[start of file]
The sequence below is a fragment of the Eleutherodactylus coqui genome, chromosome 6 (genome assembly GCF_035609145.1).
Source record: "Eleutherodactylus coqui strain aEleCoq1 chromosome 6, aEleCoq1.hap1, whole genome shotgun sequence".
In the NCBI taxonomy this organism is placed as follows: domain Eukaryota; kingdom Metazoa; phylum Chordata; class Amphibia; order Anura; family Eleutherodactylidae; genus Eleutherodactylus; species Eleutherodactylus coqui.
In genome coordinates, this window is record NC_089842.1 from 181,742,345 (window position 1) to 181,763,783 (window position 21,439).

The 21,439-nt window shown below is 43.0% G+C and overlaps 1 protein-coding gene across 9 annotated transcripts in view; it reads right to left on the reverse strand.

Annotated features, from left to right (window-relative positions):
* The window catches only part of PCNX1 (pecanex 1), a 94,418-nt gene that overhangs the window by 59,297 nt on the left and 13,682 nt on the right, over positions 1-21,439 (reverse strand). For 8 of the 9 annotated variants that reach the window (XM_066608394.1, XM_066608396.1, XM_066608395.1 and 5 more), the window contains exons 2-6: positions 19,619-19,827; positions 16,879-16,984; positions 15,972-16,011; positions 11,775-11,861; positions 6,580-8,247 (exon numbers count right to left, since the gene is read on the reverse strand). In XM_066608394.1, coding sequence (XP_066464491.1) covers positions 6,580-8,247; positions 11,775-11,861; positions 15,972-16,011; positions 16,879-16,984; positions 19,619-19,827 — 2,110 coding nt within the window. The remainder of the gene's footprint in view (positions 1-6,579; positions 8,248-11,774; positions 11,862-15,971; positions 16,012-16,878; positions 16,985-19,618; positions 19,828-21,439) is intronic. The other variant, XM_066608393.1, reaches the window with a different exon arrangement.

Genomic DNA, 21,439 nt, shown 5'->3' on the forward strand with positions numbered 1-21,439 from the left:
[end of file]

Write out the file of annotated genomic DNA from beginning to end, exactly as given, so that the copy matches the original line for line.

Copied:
The sequence below is a fragment of the Eleutherodactylus coqui genome, chromosome 6 (genome assembly GCF_035609145.1).
Source record: "Eleutherodactylus coqui strain aEleCoq1 chromosome 6, aEleCoq1.hap1, whole genome shotgun sequence".
In the NCBI taxonomy this organism is placed as follows: domain Eukaryota; kingdom Metazoa; phylum Chordata; class Amphibia; order Anura; family Eleutherodactylidae; genus Eleutherodactylus; species Eleutherodactylus coqui.
In genome coordinates, this window is record NC_089842.1 from 181,742,345 (window position 1) to 181,763,783 (window position 21,439).

The 21,439-nt window shown below is 43.0% G+C and overlaps 1 protein-coding gene across 9 annotated transcripts in view; it reads right to left on the reverse strand.

Annotated features, from left to right (window-relative positions):
* The window catches only part of PCNX1 (pecanex 1), a 94,418-nt gene that overhangs the window by 59,297 nt on the left and 13,682 nt on the right, over positions 1-21,439 (reverse strand). For 8 of the 9 annotated variants that reach the window (XM_066608394.1, XM_066608396.1, XM_066608395.1 and 5 more), the window contains exons 2-6: positions 19,619-19,827; positions 16,879-16,984; positions 15,972-16,011; positions 11,775-11,861; positions 6,580-8,247 (exon numbers count right to left, since the gene is read on the reverse strand). In XM_066608394.1, coding sequence (XP_066464491.1) covers positions 6,580-8,247; positions 11,775-11,861; positions 15,972-16,011; positions 16,879-16,984; positions 19,619-19,827 — 2,110 coding nt within the window. The remainder of the gene's footprint in view (positions 1-6,579; positions 8,248-11,774; positions 11,862-15,971; positions 16,012-16,878; positions 16,985-19,618; positions 19,828-21,439) is intronic. The other variant, XM_066608393.1, reaches the window with a different exon arrangement.

Genomic DNA, 21,439 nt, shown 5'->3' on the forward strand with positions numbered 1-21,439 from the left: